I was talking to a student after class one day (see? My commitment to educational excellence extends so far that I’m willing to speak to a student after class, even when it means that I have to wait a little while longer before going home, sitting at the computer, and spending four hours refreshing my facebook newsfeed!) and I pulled out my cell phone to send a text. I always send text messages from posture number 2, above (Sassy David), so I stuck my leg out, shifted my weight, and used the hips that god gave me.
“Jon,” she said. “You stand like a model!”
INTERESTING THAT YOU SHOULD SAY THAT, ELIZABETH. VERY INTERESTING INDEED.
Monday, February 7, 2011
I do not follow football. I do not live in America. I don’t even know how far a “yard” is. But this year, after 8 years of proud silence and increasingly unfulfilling feelings of smug superiority, I decided to join 106 million American fans and watch the damn Super Bowl. And let me tell you, I went the whole nine yards (which I assume to be something like 80 decimeters, give or take): I baked some nachos, filled a ice chest with wine coolers, and called up some college buddies to see if they wanted to come over and watch the game.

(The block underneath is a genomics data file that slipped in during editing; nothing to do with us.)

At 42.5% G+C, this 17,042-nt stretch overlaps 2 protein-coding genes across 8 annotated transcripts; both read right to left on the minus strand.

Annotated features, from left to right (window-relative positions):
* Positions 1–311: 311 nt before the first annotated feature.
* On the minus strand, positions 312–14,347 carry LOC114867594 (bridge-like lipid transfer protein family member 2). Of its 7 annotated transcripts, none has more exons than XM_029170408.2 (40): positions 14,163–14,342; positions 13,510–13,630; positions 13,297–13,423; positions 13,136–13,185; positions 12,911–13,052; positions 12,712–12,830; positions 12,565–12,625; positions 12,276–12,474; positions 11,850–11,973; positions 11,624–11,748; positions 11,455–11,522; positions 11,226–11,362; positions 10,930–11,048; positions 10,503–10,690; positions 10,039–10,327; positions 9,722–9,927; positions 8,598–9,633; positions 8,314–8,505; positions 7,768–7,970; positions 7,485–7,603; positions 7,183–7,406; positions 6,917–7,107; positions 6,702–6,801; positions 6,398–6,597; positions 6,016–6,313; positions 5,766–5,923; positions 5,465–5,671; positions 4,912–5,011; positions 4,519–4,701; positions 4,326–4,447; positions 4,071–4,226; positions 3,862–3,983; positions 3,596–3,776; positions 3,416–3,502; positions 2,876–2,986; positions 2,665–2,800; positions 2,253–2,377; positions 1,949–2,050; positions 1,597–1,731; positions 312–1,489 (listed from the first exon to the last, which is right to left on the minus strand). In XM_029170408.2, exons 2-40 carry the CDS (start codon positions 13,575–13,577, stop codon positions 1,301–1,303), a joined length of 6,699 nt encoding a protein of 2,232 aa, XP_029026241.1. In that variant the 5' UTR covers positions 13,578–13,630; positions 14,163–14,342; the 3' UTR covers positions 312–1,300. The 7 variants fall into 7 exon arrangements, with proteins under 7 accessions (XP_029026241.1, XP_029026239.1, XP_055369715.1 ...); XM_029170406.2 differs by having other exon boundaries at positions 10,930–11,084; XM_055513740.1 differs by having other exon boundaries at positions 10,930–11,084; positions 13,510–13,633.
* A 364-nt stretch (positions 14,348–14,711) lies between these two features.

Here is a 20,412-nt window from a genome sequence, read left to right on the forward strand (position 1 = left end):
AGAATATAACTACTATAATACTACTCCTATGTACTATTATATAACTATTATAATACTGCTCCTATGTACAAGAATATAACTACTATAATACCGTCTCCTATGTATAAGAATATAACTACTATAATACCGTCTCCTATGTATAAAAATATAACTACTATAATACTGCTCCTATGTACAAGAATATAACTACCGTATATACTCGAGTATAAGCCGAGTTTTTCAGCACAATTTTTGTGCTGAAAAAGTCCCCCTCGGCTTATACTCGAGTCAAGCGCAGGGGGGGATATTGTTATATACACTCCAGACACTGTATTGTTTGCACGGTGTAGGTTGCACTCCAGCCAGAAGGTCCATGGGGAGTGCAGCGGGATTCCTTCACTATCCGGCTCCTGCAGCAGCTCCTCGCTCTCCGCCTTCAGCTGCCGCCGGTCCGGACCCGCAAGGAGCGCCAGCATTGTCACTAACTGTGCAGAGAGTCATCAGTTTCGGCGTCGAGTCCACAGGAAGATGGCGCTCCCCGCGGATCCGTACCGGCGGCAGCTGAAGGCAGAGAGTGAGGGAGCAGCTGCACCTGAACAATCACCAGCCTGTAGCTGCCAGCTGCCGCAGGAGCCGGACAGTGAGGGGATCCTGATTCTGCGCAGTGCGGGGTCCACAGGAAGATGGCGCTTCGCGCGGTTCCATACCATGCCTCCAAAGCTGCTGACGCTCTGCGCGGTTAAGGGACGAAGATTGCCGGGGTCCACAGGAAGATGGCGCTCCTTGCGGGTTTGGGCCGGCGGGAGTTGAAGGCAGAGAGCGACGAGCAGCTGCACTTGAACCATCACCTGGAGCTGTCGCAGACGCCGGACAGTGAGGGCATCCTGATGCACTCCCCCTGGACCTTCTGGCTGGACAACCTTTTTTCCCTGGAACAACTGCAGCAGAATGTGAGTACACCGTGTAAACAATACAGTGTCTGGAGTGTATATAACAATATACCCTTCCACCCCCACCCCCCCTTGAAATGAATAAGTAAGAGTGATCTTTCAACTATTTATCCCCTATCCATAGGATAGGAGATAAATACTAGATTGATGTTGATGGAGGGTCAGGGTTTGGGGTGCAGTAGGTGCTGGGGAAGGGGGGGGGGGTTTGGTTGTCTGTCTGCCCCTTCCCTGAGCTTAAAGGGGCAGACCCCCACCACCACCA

As it turned out, everyone was busy. They all said they had important stuff to do, like go to the DMV, iron their pants, “eat a really large sandwich.” One of them put on a British accent and said, “the number you have dialed is no longer in service.” I said, “Stop fooling, Jacob, I’d recognize that silky baritone anywhere!” Then he hung up. Classic Jacob!
So, all alone, I settled myself down on the couch, popped open a Bacardi Breezer, and settled in to watch the biggest sporting event of the year.